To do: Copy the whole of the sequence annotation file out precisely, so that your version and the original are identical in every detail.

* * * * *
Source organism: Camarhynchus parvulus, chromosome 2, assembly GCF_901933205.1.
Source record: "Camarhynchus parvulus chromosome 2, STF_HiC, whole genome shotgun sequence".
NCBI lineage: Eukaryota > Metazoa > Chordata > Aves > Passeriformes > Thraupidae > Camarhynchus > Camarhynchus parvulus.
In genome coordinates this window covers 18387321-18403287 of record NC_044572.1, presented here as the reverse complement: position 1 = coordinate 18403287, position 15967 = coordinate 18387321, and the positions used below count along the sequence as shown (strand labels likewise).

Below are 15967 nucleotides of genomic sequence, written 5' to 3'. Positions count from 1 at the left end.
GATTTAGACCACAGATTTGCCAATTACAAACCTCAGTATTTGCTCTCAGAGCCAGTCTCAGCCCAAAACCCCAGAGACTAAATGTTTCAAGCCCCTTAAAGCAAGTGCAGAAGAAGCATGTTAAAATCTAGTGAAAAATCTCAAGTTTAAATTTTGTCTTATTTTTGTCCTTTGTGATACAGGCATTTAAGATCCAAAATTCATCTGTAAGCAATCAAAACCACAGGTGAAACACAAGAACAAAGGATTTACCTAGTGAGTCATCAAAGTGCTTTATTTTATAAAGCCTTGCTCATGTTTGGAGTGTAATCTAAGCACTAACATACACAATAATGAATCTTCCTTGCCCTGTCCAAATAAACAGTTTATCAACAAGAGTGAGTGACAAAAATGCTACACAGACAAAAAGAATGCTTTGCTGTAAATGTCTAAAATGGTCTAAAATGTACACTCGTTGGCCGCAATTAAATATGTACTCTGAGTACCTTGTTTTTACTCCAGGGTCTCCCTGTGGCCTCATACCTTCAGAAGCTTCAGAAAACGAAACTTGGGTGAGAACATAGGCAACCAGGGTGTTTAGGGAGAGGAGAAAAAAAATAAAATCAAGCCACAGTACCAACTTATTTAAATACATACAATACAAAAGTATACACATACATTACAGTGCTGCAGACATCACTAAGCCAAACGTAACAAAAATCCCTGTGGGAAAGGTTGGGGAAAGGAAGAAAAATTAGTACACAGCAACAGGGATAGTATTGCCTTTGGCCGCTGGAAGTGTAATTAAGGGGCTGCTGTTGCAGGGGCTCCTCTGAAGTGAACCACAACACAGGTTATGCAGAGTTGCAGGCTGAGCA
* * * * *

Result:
Source organism: Camarhynchus parvulus, chromosome 2, assembly GCF_901933205.1.
Source record: "Camarhynchus parvulus chromosome 2, STF_HiC, whole genome shotgun sequence".
NCBI lineage: Eukaryota > Metazoa > Chordata > Aves > Passeriformes > Thraupidae > Camarhynchus > Camarhynchus parvulus.
In genome coordinates this window covers 18387321-18403287 of record NC_044572.1, presented here as the reverse complement: position 1 = coordinate 18403287, position 15967 = coordinate 18387321, and the positions used below count along the sequence as shown (strand labels likewise).

Below are 15967 nucleotides of genomic sequence, written 5' to 3'. Positions count from 1 at the left end.
GATTTAGACCACAGATTTGCCAATTACAAACCTCAGTATTTGCTCTCAGAGCCAGTCTCAGCCCAAAACCCCAGAGACTAAATGTTTCAAGCCCCTTAAAGCAAGTGCAGAAGAAGCATGTTAAAATCTAGTGAAAAATCTCAAGTTTAAATTTTGTCTTATTTTTGTCCTTTGTGATACAGGCATTTAAGATCCAAAATTCATCTGTAAGCAATCAAAACCACAGGTGAAACACAAGAACAAAGGATTTACCTAGTGAGTCATCAAAGTGCTTTATTTTATAAAGCCTTGCTCATGTTTGGAGTGTAATCTAAGCACTAACATACACAATAATGAATCTTCCTTGCCCTGTCCAAATAAACAGTTTATCAACAAGAGTGAGTGACAAAAATGCTACACAGACAAAAAGAATGCTTTGCTGTAAATGTCTAAAATGGTCTAAAATGTACACTCGTTGGCCGCAATTAAATATGTACTCTGAGTACCTTGTTTTTACTCCAGGGTCTCCCTGTGGCCTCATACCTTCAGAAGCTTCAGAAAACGAAACTTGGGTGAGAACATAGGCAACCAGGGTGTTTAGGGAGAGGAGAAAAAAAATAAAATCAAGCCACAGTACCAACTTATTTAAATACATACAATACAAAAGTATACACATACATTACAGTGCTGCAGACATCACTAAGCCAAACGTAACAAAAATCCCTGTGGGAAAGGTTGGGGAAAGGAAGAAAAATTAGTACACAGCAACAGGGATAGTATTGCCTTTGGCCGCTGGAAGTGTAATTAAGGGGCTGCTGTTGCAGGGGCTCCTCTGAAGTGAACCACAACACAGGTTATGCAGAGTTGCAGGCTGAGCA